As one of the world's most religiously diverse nations, according to the Pew Research Center, Singapore's population consists of predominantly Chinese, Malay and Indian ethnic groups as well a large circle of expatriates—a mix that's consistently reflected at the skate park.
On any given day, skaters from various age groups and backgrounds can be seen practicing tricks, cheered on by a crowd of bystanders-some of whom skate, others who simply hang out at the park for the "good vibes."
"There have always been a mix of cultures at the park but everyone is cool with one another, there are always positive energies. I've never seen any nasty things go down," said Tan Lepham, a skateboard instructor and founder of Por Vida Skateboarding.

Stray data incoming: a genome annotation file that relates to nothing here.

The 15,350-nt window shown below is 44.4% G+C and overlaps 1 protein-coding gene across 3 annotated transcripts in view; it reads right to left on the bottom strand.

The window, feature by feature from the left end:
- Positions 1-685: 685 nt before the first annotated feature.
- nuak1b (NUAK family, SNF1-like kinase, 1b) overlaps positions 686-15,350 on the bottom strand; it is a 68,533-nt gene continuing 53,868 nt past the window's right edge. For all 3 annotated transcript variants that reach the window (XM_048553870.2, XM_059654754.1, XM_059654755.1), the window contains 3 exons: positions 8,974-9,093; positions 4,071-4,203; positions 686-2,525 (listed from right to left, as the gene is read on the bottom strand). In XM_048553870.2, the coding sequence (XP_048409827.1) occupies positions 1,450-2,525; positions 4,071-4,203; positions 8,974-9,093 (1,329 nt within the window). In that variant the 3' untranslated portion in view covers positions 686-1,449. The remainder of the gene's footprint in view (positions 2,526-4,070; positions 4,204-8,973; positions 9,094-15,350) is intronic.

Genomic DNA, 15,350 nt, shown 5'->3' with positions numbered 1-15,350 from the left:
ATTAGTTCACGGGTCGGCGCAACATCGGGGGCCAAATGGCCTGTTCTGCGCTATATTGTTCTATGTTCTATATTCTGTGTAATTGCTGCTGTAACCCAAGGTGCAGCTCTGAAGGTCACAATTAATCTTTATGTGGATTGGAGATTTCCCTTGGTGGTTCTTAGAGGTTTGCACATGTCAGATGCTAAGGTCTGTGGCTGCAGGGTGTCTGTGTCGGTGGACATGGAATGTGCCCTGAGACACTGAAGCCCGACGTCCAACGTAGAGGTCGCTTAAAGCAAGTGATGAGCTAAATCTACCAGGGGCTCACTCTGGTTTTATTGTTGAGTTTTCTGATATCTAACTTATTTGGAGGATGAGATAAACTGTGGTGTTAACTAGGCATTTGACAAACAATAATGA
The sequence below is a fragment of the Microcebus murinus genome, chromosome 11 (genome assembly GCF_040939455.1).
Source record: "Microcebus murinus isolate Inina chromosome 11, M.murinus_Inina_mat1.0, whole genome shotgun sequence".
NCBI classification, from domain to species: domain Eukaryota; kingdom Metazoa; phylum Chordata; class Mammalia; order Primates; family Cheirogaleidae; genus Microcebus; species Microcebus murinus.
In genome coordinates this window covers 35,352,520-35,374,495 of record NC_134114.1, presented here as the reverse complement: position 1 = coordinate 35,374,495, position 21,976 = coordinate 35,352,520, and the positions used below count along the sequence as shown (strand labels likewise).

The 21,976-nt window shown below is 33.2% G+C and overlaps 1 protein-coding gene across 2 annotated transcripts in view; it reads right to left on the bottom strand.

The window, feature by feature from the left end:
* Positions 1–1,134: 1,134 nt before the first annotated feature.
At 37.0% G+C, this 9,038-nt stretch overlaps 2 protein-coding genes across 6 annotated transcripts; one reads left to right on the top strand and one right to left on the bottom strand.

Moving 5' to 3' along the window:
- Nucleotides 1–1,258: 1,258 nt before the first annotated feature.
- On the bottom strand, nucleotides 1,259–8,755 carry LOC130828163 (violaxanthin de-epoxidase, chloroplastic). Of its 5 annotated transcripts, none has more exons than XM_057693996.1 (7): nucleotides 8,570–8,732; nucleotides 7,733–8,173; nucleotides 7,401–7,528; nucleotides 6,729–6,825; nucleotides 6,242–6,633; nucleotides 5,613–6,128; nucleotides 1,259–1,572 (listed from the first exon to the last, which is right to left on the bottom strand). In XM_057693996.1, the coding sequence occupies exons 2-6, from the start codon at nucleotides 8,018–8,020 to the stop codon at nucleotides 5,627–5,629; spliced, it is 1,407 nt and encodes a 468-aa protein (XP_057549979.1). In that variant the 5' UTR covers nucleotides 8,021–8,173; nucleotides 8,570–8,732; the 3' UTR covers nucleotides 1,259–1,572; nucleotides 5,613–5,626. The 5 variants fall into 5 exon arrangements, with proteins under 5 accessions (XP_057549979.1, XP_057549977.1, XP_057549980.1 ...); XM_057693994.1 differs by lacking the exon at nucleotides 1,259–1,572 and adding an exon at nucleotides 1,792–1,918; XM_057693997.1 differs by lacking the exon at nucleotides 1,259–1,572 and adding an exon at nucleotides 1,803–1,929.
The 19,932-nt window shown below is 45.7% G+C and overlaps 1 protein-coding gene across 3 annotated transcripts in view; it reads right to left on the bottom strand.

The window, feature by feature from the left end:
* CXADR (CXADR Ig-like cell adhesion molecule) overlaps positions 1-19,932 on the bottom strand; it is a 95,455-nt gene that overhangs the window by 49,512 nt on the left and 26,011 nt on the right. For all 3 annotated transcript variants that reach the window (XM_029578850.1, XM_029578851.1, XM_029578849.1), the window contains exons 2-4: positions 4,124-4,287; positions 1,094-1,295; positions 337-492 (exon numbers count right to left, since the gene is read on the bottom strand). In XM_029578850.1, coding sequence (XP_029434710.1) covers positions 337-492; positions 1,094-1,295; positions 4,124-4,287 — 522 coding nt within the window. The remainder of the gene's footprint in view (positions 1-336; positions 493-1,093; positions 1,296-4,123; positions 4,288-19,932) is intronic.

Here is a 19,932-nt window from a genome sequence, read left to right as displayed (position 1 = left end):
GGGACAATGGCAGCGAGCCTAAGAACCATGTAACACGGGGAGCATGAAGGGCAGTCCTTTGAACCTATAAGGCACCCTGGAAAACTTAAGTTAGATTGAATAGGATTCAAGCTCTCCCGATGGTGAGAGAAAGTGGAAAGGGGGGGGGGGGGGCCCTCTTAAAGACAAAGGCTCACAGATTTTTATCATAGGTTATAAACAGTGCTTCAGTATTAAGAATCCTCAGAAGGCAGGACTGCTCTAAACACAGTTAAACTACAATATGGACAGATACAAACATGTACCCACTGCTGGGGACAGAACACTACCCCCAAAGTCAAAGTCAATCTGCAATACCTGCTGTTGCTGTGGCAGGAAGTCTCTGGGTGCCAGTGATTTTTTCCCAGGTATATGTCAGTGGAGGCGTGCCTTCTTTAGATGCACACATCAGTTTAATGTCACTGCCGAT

Tan, who's been a regular at the park ever since it was built, notes that the zone is home to a range of communities. "Graffiti artists, break-dancers, bikers, and rollerbladers all hang out there too," he pointed out, noting that skateboarding's carefree lifestyle is a big draw to those who don't practice the sport.
As one of the most densely populated countries in the world, Singapore has limited street space for skaters to perfect their skills, underlining the need for specialized zones. Since the National Youth Council (NYC) Skate Park was shuttered in 2004, the Somerset Skate Park became the de-facto spot for the new and experienced to hone their craft when it opened two years later. A second skate park was opened in 2009 on the eastern side of the island to meet rising demand.